The tandem of championships, which will be contested from June 9-22 over Pinehurst No. 2, requires support on an entirely different level – some 6,000 volunteers for the two weeks – but again, the Sandhills and Moore County (population 90,000) exceeded expectations.

“One of the things David [Fay, then-USGA executive director] and Jim [Hyler, former USGA president] asked me when this concept first came up was can we get enough volunteers,” said Jones. “We figured if we could get 30 percent of our volunteers to help us out both weeks, we would be ecstatic. We got 75 percent to sign on for both weeks, which is amazing.”

Pinehurst is hosting its third U.S. Open in 15 years, a frequency that hasn’t been seen since the Myopia Hunt Club in South Hamilton, Mass., hosted four Opens between 1898 and 1908, and Chicago Golf Club (1897, 1900, 1911) hosted three U.S. Opens in 14 years. The next-most frequent host in the modern era is Pebble Beach, with three Opens in 18 years (1992, 2000, 2010). There are several reasons for Pinehurst’s frequent appearances, including:

Corporate support: “The corporate support we had here in 2005 was the highest the USGA has ever had,” said Jones. “This year, corporate hospitality is sold out and is the highest since 2008. Things are a little bit different since the economic downturn, but it has certainly exceeded our expectations.” One key to Pinehurst’s success from a corporate standpoint is that the resort is able to keep five of its eight courses open for member, corporate and public play during the championships.

“The way it typically works here is that they are able to operate Course No. 3 and Course No. 5, which normally run out of the main clubhouse, out of a temporary clubhouse,” said Jones. “They can play both of those as 17-hole courses for the membership on the west side of Highway 5. Courses 6, 7 and 8 will host corporate golf, and they will be open for public play as well. So from a corporate entertainment perspective, there’s the opportunity to watch championship golf and play championship golf.”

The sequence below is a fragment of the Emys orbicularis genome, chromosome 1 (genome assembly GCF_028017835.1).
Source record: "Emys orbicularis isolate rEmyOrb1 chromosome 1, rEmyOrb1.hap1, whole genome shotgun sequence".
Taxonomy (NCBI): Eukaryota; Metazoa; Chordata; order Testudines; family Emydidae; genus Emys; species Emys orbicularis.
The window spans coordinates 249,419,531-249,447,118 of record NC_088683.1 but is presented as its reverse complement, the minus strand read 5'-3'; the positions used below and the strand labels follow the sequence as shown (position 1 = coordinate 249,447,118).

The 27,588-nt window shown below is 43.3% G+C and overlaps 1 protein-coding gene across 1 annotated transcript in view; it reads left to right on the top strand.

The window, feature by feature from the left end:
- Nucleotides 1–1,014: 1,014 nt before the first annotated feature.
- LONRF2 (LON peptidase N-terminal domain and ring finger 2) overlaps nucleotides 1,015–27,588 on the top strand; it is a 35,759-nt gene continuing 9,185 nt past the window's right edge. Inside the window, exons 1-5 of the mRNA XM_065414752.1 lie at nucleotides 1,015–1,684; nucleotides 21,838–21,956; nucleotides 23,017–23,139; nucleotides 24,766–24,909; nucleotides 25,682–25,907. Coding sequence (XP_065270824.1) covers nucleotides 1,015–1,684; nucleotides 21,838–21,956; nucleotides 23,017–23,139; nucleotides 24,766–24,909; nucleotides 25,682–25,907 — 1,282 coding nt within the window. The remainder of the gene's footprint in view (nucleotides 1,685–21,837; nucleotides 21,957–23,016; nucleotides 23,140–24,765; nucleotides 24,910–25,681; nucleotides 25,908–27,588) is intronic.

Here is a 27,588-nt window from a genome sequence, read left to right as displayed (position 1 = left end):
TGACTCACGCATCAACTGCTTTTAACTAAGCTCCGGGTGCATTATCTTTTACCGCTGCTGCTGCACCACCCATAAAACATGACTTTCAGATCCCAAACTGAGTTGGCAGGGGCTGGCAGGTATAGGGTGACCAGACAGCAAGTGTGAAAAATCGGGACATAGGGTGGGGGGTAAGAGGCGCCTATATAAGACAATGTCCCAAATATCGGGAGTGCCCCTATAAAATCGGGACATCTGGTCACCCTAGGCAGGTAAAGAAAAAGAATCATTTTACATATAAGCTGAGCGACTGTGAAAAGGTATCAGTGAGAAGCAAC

Ticket sales: The 2005 U.S. Open set attendance records for all seven days of the championship, from Monday’s practice round through Sunday’s final round, in which Michael Campbell outlasted Tiger Woods. Six of those daily records stand, all except for the Friday round, which was exceeded by roughly 100 tickets in 2008 at Torrey Pines.

The back-to-back championships are on a strong pace, with Trophy Club tickets sold out for three of the four U.S. Open competition days, and series packages, which include a ticket for each day of both championships, completely sold out.

“Our message has been ‘Two championships, one event,’” said Jones. “I think people have bought into that with the series packages selling out. We have also sold a lot of our good-any-one-day Women’s Open tickets. We still have a few tickets left for championship rounds for the U.S. Open, but those will be selling out over the next few weeks.

“We don’t know if there will be any sort of a fatigue factor,” said Jones of the unprecedented back-to-back championships. “I would expect that practice rounds for the Women’s Open will be slow. Some people who are at the Open will probably go home, get caught up at work, catch their breath, then come back for the Women’s Open championship rounds.”

Logistics: “This is a great place to host a championship outside the ropes,” said Jones. “The Dedman family [Pinehurst owners] deserves a lot of credit for what they have invested in Pinehurst, not just financially, but in the commitment they have shown. Combine that with the resources of the resort. The maintenance department regularly works on eight courses, so they have the staff, the equipment and the knowledge to do a lot of things. Plus, you’ve got the space … for comparison, when you put together all the various properties we contracted with last year [for the U.S. Open] at Merion, we had maybe 186 acres. Here, the total footprint is 400 acres. Pinehurst really is the total package.”

Ron Driscoll is the manager of editorial services for the USGA. Email him at rdriscoll@usga.org.